a few years later when Congress passed and the President signed the
Tariff of Abominations. This new law imposed excessive protective import
tariffs on manufactured goods. This allowed the domestic manufacturers
to raise their prices, enriching the mill towns of New England but
imposing a huge expense on the populations of the cotton, tobacco,
and rice growing parts of the country. The tariff provided some protection
for domestic sugar, but it had a substantial negative economic impact
outside of the sugar-growing parts of the South. Northern tariff policy
became a Southern grievance well into the twentieth century.
Slavery began to become a divisive issue between North and South
in the 1850s for two reasons. First, Northern abolitionists, a small
minority, began to assist escaping slaves. Second, a growing number
of Northerners advocated a policy of excluding slavery from all of
the territory acquired from Mexico in the hope of eventually extending
Northern culture to the whole West and reducing the South to the status
of a political minority.
Most Southerners had become Democrats and most Northerners had become
Whigs. In the 1850s, however, the two-party system in the North began
to fall apart. A nasty anti-Catholic Party was created, officially
called the American Party but generally known as the Know-Nothing Party,
which became dominant in New England and California. The Free-Soil
Party advocated excluding slavery from all territories.
Democratic Illinois Senator Stephen Douglas engineered the passage
of the Kansas-Nebraska Act in 1854, which opened up the entire West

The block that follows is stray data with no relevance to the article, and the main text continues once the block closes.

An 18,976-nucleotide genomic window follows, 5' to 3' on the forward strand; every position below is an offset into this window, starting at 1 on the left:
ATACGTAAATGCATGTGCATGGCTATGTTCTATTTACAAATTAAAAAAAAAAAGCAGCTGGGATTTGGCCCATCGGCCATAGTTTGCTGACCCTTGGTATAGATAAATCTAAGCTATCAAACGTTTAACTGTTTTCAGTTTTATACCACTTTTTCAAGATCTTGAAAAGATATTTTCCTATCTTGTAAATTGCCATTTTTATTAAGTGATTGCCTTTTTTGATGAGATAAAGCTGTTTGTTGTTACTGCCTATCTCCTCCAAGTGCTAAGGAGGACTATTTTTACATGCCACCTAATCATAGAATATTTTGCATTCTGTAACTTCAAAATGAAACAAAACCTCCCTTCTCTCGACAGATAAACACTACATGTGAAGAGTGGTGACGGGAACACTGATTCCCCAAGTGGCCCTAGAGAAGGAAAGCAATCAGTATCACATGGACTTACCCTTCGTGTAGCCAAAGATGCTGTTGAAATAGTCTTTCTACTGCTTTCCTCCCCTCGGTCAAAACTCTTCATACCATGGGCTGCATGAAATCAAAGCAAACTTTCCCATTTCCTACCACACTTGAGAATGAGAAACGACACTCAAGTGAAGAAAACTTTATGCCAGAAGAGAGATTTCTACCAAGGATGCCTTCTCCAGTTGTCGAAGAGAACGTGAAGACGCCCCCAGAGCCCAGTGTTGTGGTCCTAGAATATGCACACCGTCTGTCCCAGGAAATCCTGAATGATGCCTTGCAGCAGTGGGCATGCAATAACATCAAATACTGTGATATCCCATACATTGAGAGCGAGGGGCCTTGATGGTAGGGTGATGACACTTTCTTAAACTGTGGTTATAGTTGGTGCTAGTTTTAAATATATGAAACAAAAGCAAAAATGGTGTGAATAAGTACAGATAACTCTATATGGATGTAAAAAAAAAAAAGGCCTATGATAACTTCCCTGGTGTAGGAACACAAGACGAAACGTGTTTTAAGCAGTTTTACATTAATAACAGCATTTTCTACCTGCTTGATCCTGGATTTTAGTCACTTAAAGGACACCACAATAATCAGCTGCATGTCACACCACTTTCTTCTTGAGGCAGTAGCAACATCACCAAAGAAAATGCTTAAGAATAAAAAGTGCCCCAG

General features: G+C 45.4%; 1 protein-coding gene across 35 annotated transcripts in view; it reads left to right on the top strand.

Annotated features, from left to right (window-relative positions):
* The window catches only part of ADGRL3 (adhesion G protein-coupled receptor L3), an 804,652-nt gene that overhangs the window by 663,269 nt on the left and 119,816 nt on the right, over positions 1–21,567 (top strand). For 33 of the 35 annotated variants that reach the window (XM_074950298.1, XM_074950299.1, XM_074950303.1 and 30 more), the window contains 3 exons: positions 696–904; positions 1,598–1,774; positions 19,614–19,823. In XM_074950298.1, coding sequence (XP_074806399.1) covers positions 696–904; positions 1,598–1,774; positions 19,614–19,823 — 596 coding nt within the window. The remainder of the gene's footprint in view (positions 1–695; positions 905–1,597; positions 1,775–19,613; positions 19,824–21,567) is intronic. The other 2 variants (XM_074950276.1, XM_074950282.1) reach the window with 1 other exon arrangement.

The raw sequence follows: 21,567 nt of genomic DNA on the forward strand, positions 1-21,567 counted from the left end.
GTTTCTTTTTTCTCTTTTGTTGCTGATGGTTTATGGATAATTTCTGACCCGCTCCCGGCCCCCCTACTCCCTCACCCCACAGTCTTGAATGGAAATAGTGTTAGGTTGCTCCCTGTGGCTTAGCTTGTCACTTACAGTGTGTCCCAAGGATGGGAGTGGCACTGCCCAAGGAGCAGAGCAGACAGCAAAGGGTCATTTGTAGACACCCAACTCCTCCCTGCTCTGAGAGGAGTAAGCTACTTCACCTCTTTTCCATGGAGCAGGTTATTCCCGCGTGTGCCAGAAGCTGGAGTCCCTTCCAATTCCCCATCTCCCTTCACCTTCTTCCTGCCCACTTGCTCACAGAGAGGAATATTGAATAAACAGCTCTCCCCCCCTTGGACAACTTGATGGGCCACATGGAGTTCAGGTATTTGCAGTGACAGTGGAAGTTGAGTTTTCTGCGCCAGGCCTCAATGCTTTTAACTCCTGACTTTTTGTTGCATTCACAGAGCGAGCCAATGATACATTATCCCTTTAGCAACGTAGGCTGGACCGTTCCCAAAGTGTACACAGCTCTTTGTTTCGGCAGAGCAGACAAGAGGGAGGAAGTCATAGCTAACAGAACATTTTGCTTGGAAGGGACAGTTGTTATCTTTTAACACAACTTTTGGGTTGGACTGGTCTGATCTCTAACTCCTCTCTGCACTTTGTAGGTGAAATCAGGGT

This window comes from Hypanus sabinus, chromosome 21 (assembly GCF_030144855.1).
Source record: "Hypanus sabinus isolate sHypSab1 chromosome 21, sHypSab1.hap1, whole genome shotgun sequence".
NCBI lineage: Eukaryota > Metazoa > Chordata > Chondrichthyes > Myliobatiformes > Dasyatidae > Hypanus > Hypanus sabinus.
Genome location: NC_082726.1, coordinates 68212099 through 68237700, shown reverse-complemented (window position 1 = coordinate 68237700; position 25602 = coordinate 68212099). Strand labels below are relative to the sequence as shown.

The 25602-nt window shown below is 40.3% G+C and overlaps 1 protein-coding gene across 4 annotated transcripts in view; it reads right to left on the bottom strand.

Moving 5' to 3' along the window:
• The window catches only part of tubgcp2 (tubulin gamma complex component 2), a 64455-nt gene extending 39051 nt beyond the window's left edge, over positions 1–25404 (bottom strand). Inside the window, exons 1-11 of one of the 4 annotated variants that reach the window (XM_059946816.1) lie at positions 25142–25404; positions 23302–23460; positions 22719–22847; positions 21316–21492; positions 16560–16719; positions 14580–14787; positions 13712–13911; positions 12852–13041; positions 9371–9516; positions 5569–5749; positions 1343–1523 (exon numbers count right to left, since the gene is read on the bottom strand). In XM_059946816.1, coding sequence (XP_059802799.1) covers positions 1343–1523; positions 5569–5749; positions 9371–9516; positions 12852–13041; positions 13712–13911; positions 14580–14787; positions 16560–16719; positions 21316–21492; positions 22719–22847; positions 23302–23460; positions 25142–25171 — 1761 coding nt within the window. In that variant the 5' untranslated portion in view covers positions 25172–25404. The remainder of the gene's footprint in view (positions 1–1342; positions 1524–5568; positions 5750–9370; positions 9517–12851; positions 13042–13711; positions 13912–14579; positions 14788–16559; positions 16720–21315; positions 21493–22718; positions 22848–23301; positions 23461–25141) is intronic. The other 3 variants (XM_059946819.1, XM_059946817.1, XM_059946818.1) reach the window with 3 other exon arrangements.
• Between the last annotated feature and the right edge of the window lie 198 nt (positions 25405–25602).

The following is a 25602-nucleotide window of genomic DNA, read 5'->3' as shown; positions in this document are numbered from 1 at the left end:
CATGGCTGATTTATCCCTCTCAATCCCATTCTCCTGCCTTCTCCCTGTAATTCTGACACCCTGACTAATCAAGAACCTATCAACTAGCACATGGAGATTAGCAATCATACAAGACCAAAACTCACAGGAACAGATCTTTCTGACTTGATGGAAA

to slavery. The South had little reason to extend slavery to places
like Montana and Idaho, but Southerners generally admired the bill
for removing a cause of conflict. The bill, however, infuriated a number
of people in the North who threatened to form an Anti-Nebraska Party.
In 1856, the Free-Soil Party became the Republican Party and appeared
here to stay. The following year, the Supreme Court in the Dred Scott
case decided that it was unconstitutional to forbid slavery in any
territory. By 1860, the Free Soilers, Anti-Nebraska people were all
gathered in the Republican Party, the Democratic Party split into two
parties, and the Know-Nothings became the Constitutional Union Party.
The result was the election of Lincoln as a minority and sectional
While the issue of slavery in the West was a significant part of
some of the issues that divided North and South, slavery had little
to do with others. To characterize the South’s secession as exclusively
about slavery is to try to turn a complex issue into a childish over-simplification.
In the next column I will discuss Reconstruction.
The Confederate Lawyer column is copyright © 2011
by Charles G. Mills and the Fitzgerald Griffin Foundation, www.fgfBooks.com.
All rights reserved.
Charles G. Mills is the Judge Advocate or general counsel for the
New York State American Legion. He has forty years of experience in
many trial and appellate courts and has published several articles
about the law.
See his biographical sketch and additional columns here.